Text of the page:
(Updates with closing share price in fifth paragraph, analyst comment from sixth.)
July 27 (Bloomberg) -- Banco Santander SA, Spain’s biggest bank, said second-quarter profit fell 38 percent as loan losses rose in Spain and Brazil and the company set aside money to compensate U.K. customers mis-sold mortgage-loan insurance.
Net income dropped to 1.39 billion euros ($2 billion) from 2.23 billion euros a year earlier, the Santander, Spain-based bank said in a filing to regulators today. Earnings missed the 2.05 billion-euro average estimate of 13 analysts surveyed by Bloomberg as the lender set aside 620 million euros to cover future U.K. loan-protection claims.
Santander fell 3.2 percent in Madrid trading after a decline in profit in its three main markets -- Brazil, the U.K. and Spain -- led the bank to report the lowest quarterly result since 2005. An unexpected surge in loan impairments in Brazil on top of the increase analysts had foreseen in Spain means the bank’s earnings outlook will probably “remain under pressure” said Daragh Quinn, an analyst at Nomura International in Madrid, in a report.
“It’s disappointing that the results don’t just reflect Spain and its problems but other markets as well,” said Peter Braendle, who holds Santander shares as part of the 57 billion Swiss francs ($71.3 billion) he helps manage at Swisscanto Asset Management in Zurich. “It was a big surprise that profit in Brazil also fell.”
U.K. IPO Shelved
Santander slumped 24 cents to 7.34 euros in Madrid, extending the decline this year to 7.4 percent. That compares with a 12 percent drop in the 46-company Bloomberg Europe Banks and Financial Services Index.
“All the business units reported weaker numbers than expected,” said Santiago Lopez, an analyst at Exane BNP Paribas in Madrid, who cut profit estimates for Santander for the next three years by an average 13 percent. He reduced his rating on the stock to “neutral” from “outperform.”
Chief Executive Officer Alfredo Saenz said the bank has shelved plans for an initial public offering of its U.K. unit this year, even though it remains committed to the plan. In a gesture to protests in Spain accusing banks of contributing to the country’s economic crisis, Saenz announced a three-year moratorium on payments of mortgage principal for unemployed customers or those that have suffered a 25 percent drop in earnings.
Chairman Emilio Botin, 76, told shareholders on June 17 that Santander would aim for 2011 profit in line with the 8.18 billion euros earned last year. Saenz said today the bank expects profit excluding one-time items in 2011 will be similar to last year’s. The company maintained its dividend target of 60 cents a share this year.
Santander’s core capital ratio, a measure of financial strength, fell to 9.2 percent from 9.66 percent in March, the bank said.
Bad loans as a proportion of total lending at Santander rose to 3.78 percent from 3.61 percent in March, the company said. The bad-loan ratio in its home market climbed to 4.81 percent from 4.57 percent three months earlier. Net new loans into default jumped to 4.02 billion euros from 3.11 billion euros in the first quarter and 3.39 billion euros a year ago.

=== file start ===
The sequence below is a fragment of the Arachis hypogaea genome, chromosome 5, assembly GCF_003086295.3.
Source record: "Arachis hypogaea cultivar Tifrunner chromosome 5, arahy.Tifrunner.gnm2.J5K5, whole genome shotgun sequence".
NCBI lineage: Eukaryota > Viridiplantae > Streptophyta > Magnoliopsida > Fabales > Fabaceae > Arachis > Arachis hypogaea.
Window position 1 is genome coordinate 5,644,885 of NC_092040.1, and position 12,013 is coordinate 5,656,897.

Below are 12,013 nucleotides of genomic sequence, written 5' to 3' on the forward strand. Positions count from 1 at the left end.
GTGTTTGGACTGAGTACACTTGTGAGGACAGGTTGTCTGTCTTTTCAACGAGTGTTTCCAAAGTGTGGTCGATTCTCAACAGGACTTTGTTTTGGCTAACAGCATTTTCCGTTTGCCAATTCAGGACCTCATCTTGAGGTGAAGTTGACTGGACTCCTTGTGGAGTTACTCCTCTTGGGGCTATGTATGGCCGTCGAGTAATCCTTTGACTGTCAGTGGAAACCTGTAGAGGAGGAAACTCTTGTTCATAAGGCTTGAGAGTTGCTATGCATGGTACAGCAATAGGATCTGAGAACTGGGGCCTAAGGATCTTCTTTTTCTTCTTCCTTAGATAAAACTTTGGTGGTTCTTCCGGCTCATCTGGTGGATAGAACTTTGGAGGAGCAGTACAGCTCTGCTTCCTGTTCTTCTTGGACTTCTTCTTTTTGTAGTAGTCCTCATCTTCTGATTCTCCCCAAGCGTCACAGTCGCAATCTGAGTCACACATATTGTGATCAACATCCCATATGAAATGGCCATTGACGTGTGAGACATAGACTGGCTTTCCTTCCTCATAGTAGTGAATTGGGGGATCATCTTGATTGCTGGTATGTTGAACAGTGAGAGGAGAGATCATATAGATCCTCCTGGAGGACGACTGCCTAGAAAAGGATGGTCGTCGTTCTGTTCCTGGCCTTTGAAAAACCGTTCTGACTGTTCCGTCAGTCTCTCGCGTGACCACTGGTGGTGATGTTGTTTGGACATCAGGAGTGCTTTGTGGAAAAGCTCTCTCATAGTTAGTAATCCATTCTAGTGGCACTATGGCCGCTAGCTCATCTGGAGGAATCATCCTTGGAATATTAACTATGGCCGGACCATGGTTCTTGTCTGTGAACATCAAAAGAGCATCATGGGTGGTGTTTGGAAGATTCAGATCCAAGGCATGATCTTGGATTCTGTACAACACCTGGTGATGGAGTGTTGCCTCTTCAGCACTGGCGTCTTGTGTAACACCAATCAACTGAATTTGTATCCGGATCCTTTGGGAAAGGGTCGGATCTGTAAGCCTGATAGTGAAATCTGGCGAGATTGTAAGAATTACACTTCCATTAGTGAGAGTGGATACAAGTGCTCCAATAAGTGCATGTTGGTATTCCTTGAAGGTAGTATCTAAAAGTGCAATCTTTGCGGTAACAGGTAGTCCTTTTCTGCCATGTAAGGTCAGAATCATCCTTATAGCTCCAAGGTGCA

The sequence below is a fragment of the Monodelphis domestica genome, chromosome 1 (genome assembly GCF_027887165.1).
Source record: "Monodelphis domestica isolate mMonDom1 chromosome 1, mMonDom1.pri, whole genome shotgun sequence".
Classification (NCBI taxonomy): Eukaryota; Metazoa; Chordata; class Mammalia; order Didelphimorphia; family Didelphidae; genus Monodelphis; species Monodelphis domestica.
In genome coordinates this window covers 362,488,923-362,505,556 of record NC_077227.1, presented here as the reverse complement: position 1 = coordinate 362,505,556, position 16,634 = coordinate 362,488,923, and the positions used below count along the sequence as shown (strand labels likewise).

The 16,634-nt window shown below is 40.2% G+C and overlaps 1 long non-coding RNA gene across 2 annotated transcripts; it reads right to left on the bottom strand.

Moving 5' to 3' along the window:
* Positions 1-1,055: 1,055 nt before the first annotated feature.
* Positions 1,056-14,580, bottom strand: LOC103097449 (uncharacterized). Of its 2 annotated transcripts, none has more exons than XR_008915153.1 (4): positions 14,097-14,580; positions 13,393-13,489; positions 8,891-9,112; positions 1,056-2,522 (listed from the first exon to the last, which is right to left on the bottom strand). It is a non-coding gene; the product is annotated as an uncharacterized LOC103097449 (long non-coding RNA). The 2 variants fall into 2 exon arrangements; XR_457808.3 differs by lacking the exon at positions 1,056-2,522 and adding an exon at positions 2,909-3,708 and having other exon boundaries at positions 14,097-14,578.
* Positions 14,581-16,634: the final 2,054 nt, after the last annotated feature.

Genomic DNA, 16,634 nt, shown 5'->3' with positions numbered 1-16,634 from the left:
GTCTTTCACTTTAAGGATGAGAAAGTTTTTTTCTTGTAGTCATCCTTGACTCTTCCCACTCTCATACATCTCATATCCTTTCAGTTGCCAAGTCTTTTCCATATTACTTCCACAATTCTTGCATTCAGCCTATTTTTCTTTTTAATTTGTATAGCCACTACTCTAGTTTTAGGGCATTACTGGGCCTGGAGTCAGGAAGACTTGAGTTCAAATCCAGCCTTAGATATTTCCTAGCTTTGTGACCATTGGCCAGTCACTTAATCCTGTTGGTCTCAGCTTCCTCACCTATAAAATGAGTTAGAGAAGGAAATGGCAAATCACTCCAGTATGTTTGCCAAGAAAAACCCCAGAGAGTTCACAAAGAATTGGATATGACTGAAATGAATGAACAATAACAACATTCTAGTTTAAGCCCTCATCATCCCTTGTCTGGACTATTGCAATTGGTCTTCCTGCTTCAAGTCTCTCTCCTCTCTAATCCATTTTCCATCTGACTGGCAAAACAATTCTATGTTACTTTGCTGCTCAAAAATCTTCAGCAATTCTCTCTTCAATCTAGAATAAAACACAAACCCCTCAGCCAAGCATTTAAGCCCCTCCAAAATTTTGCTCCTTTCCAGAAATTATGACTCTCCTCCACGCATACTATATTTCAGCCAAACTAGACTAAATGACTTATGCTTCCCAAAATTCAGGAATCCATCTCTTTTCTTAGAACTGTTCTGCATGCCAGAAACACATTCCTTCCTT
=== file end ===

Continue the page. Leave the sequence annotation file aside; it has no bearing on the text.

Santander’s profit from Spain slumped 45 percent to 387 million euros from a year earlier as lending declined 7 percent, the bank said. Net interest income at the business rose to 1.51 billion euros from 1.49 billion euros.
Second-quarter profit from Latin America rose to 1.19 billion euros from 1.12 billion euros a year earlier.
Earnings from Brazil, which contributes 25 percent of profit, the most of any unit, slipped to 649 million euros from 686 million euros a year before, as loan-loss provisions jumped to 1.23 billion euros from 930 million euros. The bank’s Brazilian loan book grew at a 14 percent annual clip.
“While higher loan losses could be expected in Spain, the rise in the risk premium in Brazil is likely to raise concerns on the outlook for Brazil,” said Nomura’s Quinn. Saenz said Santander is optimistic about its Brazilian business and doesn’t believe there’s a credit bubble in the country, where its loan default ratios are in line with its peers.
Profit from the bank’s U.K. unit, led by Botin’s eldest child Ana Patricia Botin, 50, posted a second-quarter loss of 144 million euros compared with a profit of 524 million euros in the year-earlier period. “Financial results are, however, being adversely impacted by costs of liquidity, term funding and low interest rates,” Ana Botin said in a statement.
Stripping out the impact of the U.K. charge, Santander’s second-quarter profit would have been 2.01 billion euros.
--Editors: Frank Connelly, Francis Harris
To contact the reporters on this story: Charles Penty in Madrid at firstname.lastname@example.org
To contact the editors responsible for this story: Frank Connelly at email@example.com